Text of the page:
Avidan says that he often sees nighttime workers who are struggling to stay awake during their shift. Fatigue often leads to mistakes, and many of his patients are sent to him after getting hurt or putting others in danger. He's treated a nighttime bus driver who was having too many early morning accidents and hospital workers who missed critical steps while performing diagnostic tests.
Val Barnes recently backed into a car at the end of her shift—"I didn't even see it," she says. Many night workers are diagnosed with Shift Work Disorder, a diagnosis given to anyone who cannot cope with the changes in their circadian rhythm. They experience extreme sleepiness, and often insomnia and depression as well. According to Avidan, individuals with Shift Work Disorder are three times more likely to have an accident on the job than are employees who do not work a night shift.
Even if they think they're sleeping enough during the day, they may not be getting the sleep they need. Many shift workers get off in the morning, take a one-hour nap to take the "edge" off, then wake up to make breakfast and drive the kids to school. It's like baking a cake. Instead of leaving it in for an hour, you leave it in for five minutes at a time. Well, then it's never going to bake. When shift workers take a nap and then go back to sleep later, they're not getting the restorative sleep they need to feel recovered. Accumulated sleep debt takes a toll on an individual's ability to make good decisions, let alone sharp, split-second ones required of nighttime workers in life-and-death situations.
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Major accidents like the Exxon Valdez oil spill, Three Mile Island, and the meltdown at Chernobyl took place during the night shift. But being on the night shift doesn't just influence reaction times—it changes how we react in challenging situations: One study found that police officers who work the night shift are angrier and more hostile to people they pull over than are daytime officers.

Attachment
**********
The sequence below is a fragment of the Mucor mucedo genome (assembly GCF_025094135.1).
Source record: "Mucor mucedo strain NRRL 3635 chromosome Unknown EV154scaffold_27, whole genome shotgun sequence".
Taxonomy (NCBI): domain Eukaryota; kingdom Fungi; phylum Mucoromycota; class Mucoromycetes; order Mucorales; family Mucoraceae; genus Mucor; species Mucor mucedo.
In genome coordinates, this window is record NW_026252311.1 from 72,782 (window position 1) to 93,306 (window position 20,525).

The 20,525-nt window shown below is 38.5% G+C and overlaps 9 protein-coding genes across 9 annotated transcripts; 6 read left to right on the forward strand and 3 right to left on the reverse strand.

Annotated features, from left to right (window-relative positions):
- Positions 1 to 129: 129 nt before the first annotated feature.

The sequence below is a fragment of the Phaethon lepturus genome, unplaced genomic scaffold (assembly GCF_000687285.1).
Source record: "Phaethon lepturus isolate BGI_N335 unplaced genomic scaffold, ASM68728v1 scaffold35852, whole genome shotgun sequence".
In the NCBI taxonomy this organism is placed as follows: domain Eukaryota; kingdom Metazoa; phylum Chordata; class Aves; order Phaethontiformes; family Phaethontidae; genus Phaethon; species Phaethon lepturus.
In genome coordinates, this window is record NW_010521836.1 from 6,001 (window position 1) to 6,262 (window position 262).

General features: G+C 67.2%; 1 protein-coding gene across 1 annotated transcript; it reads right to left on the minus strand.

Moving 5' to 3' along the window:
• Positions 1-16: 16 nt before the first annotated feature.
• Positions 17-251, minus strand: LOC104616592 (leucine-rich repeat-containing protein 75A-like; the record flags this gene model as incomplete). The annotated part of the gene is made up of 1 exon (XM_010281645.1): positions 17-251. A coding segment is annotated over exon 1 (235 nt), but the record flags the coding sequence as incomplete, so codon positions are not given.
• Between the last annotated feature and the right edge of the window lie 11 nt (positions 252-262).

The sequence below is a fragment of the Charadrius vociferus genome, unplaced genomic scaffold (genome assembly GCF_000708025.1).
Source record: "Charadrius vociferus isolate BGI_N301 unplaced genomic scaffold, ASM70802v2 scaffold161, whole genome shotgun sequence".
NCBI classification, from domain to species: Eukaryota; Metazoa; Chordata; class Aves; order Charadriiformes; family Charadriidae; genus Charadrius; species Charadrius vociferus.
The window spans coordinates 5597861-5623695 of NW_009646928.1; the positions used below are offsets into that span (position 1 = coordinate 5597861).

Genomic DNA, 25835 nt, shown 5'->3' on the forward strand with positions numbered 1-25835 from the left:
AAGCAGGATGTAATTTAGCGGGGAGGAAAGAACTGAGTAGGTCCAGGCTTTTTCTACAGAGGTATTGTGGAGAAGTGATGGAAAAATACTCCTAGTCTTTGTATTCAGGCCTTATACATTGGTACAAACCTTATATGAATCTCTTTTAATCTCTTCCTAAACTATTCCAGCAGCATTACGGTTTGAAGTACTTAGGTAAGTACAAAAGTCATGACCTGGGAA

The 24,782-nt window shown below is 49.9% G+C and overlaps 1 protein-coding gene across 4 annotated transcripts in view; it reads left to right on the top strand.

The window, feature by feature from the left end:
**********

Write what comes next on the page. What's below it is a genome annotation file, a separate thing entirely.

For this reason, she uses a checklist to double- and triple-check the prescriptions she fills. She'll underline important information —how many pills, the dosage —to make sure that she doesn't forget it minutes later. Then there are jobs, like flying a jumbo jet or performing open heart surgery, that require the ability to multitask no matter how tired you are.
When abroad, she tries to sleep in four-hour increments whenever she would normally be sleeping at home. She says many pilots have an unspoken honor system: Speak up if you didn't get enough sleep before the flight, so that pilots can swap rest periods with one another if need be there are four in the cockpit on international runs. Linda's body slows down between 3 A. Even though he still works at night, he's working fewer hours—an 8-hour shift versus a hour shift—which gives him more time to catch up on sleep during the day.
His wife says he's much less cranky. The night shift takes a toll on marriages. Research shows that night shift workers' divorce rates are higher and they report less marital satisfaction than other workers. With one spouse getting home just as the other leaves for work, husbands and wives are less physically and emotionally available to each other. On weekends, the spouse working the night shift tries to catch up on sleep rather than taking the kids to the movies or to the park. And forget chores.
Night shift workers report putting off household duties, even those as simple as laundry, because they're fatigued. Often, one partner will begin to feel the division of labor is unequal, and resentment builds. Cornwell has found that night workers have trouble syncing their schedules with society as well, which impacts their relationships with everyone around them. They're less likely to talk to a neighbor, or go to a restaurant, museum, or sporting event. Imagine going to a concert after breakfast? Yet everyone makes trade-offs, and many parents interviewed for this story reported that they work the night shift "for their kids.
A study by Sara Raley, a professor of sociology at McDaniel College, found that parents who work the night shift have children "in their orbit" more often than parents who work days, since they tend to be home between 3 P. Tam, the nighttime pharmacist, worked nights through two pregnancies.
How to Cope With Sleep Change When on Night Shifts